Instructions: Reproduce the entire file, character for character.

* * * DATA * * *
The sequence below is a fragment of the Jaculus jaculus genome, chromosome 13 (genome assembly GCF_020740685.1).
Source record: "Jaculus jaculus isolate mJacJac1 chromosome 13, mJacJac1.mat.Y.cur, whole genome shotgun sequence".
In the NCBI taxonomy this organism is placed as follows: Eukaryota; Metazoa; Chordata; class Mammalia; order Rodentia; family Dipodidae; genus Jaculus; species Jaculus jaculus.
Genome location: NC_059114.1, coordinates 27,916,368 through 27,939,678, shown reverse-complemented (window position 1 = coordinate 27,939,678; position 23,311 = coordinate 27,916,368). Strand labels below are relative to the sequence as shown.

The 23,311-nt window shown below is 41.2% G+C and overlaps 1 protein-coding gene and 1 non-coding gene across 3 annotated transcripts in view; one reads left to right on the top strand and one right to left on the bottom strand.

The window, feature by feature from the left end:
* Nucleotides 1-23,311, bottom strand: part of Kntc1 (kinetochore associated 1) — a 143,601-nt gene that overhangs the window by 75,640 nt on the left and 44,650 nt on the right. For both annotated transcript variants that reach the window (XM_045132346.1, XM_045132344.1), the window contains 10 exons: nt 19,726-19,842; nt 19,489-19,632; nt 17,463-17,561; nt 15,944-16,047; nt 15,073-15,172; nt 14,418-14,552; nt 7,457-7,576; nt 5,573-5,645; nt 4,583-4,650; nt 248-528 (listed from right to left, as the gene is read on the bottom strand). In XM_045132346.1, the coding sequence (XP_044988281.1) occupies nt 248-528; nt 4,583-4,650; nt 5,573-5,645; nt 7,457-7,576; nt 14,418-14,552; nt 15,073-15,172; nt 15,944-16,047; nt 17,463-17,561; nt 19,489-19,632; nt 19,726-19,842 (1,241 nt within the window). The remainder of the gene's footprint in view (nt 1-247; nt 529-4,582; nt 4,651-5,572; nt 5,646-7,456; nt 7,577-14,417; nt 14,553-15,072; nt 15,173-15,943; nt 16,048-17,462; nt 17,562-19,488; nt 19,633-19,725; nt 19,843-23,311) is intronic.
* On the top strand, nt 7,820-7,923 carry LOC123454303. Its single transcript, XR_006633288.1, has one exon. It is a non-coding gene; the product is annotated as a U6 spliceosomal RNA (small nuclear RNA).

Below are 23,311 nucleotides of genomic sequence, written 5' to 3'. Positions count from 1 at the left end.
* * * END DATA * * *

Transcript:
The sequence below is a fragment of the Jaculus jaculus genome, chromosome 13 (genome assembly GCF_020740685.1).
Source record: "Jaculus jaculus isolate mJacJac1 chromosome 13, mJacJac1.mat.Y.cur, whole genome shotgun sequence".
In the NCBI taxonomy this organism is placed as follows: Eukaryota; Metazoa; Chordata; class Mammalia; order Rodentia; family Dipodidae; genus Jaculus; species Jaculus jaculus.
Genome location: NC_059114.1, coordinates 27,916,368 through 27,939,678, shown reverse-complemented (window position 1 = coordinate 27,939,678; position 23,311 = coordinate 27,916,368). Strand labels below are relative to the sequence as shown.

The 23,311-nt window shown below is 41.2% G+C and overlaps 1 protein-coding gene and 1 non-coding gene across 3 annotated transcripts in view; one reads left to right on the top strand and one right to left on the bottom strand.

The window, feature by feature from the left end:
* Nucleotides 1-23,311, bottom strand: part of Kntc1 (kinetochore associated 1) — a 143,601-nt gene that overhangs the window by 75,640 nt on the left and 44,650 nt on the right. For both annotated transcript variants that reach the window (XM_045132346.1, XM_045132344.1), the window contains 10 exons: nt 19,726-19,842; nt 19,489-19,632; nt 17,463-17,561; nt 15,944-16,047; nt 15,073-15,172; nt 14,418-14,552; nt 7,457-7,576; nt 5,573-5,645; nt 4,583-4,650; nt 248-528 (listed from right to left, as the gene is read on the bottom strand). In XM_045132346.1, the coding sequence (XP_044988281.1) occupies nt 248-528; nt 4,583-4,650; nt 5,573-5,645; nt 7,457-7,576; nt 14,418-14,552; nt 15,073-15,172; nt 15,944-16,047; nt 17,463-17,561; nt 19,489-19,632; nt 19,726-19,842 (1,241 nt within the window). The remainder of the gene's footprint in view (nt 1-247; nt 529-4,582; nt 4,651-5,572; nt 5,646-7,456; nt 7,577-14,417; nt 14,553-15,072; nt 15,173-15,943; nt 16,048-17,462; nt 17,562-19,488; nt 19,633-19,725; nt 19,843-23,311) is intronic.
* On the top strand, nt 7,820-7,923 carry LOC123454303. Its single transcript, XR_006633288.1, has one exon. It is a non-coding gene; the product is annotated as a U6 spliceosomal RNA (small nuclear RNA).

Below are 23,311 nucleotides of genomic sequence, written 5' to 3'. Positions count from 1 at the left end.